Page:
Electric Power Annual - Net Generation by Energy Source by Type of Producer

    So, if you use an electric car, you are really using what is mostly a fossil fuel fired one (when talking carbon footprint).

    Edit : isn't it depressing, no real improvement in hydroelectric and other renewables electricity generation for the period 1995-2006

  9. #9
    Order Now! pure_mercury's Avatar
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    Quote Originally Posted by Geoff View Post
    Oh, I quite agree. Hydrogen isn't there at the moment - it needs money thrown at it. You know, all those billions thrown at Iraq and other oil related messes would do it.
    I don't want the government spending my money on either the war on or hydrogen. The only way that things are going to change permanently is for it to make economic sense for the masses. And you're right about the electricity generation. The #1 cause of air pollution in the United States is not the combustion engine, but coal-powered electricity generation. Hydro, solar, and nuclear would help the situation significantly.
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  10. #10
    Senior Member Lateralus's Avatar
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    Quote Originally Posted by pure_mercury View Post
    The major car companies (along with their cohorts in the federal government) are great at squeezing out competitors and getting bailouts (see: the Tucker, the Dymaxion, and Chrysler). In Hollywood, the hot new car is the Tesla Roadster, which is a very high-performance sports car that shifts through all gears smoothly and runs for 300-400 miles on a full battery.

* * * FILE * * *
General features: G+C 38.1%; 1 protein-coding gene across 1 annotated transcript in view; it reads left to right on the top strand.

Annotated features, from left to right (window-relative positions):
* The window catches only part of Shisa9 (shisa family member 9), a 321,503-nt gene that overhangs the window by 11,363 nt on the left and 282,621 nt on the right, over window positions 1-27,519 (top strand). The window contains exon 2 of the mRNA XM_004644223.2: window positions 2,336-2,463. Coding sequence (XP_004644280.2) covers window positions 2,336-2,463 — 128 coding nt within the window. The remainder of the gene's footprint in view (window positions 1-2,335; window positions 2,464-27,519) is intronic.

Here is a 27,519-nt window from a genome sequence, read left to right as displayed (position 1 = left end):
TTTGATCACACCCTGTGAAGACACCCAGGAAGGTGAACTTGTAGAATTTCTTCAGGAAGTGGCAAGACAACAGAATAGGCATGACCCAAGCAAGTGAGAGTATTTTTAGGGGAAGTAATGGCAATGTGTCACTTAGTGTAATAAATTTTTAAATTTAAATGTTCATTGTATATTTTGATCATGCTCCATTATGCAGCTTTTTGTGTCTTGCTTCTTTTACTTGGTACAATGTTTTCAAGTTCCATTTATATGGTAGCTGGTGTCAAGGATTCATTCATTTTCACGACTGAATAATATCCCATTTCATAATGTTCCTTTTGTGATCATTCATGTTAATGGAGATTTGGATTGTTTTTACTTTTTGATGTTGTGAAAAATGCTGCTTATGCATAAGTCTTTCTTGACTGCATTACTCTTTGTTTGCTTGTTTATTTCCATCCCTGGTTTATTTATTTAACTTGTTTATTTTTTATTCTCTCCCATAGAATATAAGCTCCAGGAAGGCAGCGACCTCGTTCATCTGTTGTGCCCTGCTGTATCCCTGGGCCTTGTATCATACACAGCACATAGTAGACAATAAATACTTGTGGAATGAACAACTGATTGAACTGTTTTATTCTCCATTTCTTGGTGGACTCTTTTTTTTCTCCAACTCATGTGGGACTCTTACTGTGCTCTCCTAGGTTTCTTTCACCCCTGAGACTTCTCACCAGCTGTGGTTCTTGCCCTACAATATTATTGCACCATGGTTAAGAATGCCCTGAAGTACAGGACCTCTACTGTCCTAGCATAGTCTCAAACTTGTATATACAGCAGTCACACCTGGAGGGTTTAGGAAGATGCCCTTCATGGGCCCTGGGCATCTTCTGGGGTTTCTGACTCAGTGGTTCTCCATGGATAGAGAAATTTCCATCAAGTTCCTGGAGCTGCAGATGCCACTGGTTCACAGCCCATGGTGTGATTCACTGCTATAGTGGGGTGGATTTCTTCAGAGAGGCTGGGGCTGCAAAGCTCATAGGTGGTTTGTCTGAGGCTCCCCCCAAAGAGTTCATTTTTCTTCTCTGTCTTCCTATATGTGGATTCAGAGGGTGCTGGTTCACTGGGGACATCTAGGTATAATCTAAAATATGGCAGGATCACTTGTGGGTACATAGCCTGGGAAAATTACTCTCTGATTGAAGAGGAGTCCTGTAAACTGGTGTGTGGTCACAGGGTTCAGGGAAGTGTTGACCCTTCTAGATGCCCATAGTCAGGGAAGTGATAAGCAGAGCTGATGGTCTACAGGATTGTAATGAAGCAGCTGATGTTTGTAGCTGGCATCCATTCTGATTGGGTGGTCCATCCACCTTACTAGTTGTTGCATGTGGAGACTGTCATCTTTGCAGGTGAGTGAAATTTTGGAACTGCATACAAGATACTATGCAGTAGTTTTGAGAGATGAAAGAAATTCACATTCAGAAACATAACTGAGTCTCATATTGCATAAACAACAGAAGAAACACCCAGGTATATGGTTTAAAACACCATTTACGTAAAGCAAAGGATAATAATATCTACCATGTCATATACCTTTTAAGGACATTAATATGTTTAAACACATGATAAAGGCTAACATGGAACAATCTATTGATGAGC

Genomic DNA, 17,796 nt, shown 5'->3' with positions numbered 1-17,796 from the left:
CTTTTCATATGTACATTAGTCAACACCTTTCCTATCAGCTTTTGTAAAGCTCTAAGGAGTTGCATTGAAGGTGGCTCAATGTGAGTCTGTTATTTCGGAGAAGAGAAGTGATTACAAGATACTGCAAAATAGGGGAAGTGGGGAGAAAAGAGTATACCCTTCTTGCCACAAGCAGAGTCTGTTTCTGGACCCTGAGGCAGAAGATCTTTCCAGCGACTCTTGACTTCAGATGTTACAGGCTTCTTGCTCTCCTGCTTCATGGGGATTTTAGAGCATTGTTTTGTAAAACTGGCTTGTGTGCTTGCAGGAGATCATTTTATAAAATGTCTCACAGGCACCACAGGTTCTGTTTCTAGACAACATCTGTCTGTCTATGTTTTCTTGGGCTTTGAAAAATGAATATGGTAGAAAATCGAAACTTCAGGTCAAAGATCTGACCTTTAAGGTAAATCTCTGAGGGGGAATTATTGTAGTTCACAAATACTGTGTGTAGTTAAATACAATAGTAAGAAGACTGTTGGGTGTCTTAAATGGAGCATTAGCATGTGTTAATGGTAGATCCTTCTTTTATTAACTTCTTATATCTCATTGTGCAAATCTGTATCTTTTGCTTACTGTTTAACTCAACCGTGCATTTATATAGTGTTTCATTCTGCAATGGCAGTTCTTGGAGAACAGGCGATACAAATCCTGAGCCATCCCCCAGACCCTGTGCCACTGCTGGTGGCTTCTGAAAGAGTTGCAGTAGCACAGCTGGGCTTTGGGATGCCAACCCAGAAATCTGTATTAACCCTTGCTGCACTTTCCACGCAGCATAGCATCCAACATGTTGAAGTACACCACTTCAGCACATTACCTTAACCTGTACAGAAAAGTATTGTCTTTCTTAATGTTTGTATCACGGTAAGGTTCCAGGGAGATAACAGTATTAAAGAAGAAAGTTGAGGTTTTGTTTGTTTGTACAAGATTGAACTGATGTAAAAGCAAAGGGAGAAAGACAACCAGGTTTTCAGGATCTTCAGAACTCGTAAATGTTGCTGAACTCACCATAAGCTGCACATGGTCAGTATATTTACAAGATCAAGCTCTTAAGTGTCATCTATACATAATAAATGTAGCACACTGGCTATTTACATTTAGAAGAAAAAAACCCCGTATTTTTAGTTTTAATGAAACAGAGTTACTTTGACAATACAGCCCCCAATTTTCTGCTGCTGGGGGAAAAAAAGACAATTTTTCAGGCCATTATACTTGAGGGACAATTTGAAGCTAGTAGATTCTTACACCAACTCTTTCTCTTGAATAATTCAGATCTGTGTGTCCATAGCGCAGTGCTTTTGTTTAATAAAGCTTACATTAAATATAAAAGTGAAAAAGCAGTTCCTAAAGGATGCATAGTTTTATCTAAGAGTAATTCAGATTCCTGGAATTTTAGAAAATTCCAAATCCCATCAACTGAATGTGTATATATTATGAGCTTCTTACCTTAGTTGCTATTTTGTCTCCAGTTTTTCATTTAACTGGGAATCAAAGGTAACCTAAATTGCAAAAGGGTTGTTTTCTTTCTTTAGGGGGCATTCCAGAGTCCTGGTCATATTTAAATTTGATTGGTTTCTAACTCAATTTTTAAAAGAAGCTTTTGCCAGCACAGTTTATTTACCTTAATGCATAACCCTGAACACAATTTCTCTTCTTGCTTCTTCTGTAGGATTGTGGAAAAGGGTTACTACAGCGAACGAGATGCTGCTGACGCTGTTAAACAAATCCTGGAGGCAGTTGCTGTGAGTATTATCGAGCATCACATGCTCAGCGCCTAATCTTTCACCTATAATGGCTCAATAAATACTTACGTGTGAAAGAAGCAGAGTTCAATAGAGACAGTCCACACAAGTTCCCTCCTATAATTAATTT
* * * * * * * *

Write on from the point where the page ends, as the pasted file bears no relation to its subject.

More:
Tariffs reduce competition from foreign sources. Regulations reduce competition from domestic sources. The combination allows the Big Three to stay on top, squashing competition. The UAW is in on it, too. You know, to protect jobs and all that.

    It's not economically viable to start up a new automobile manufacturer (due to labor unions and regulations that benefit the Big Three), otherwise one would have been created in the last few decades to challenge the Big Three. And the Big Three aren't competing on an even playing field with foreign automakers because tariffs drive up the cost of those Hondas.

    If consumers demand electric cars and the Big Three don't provide them, they shouldn't be fined or mandated by the government. That penalty is far too weak. They should go out of business. And the way to do that is to increase competition. Unfortunately, neither the Big Three or the UAW will ever allow that to happen. And yes, the UAW is equally culpable. They're partners in crime.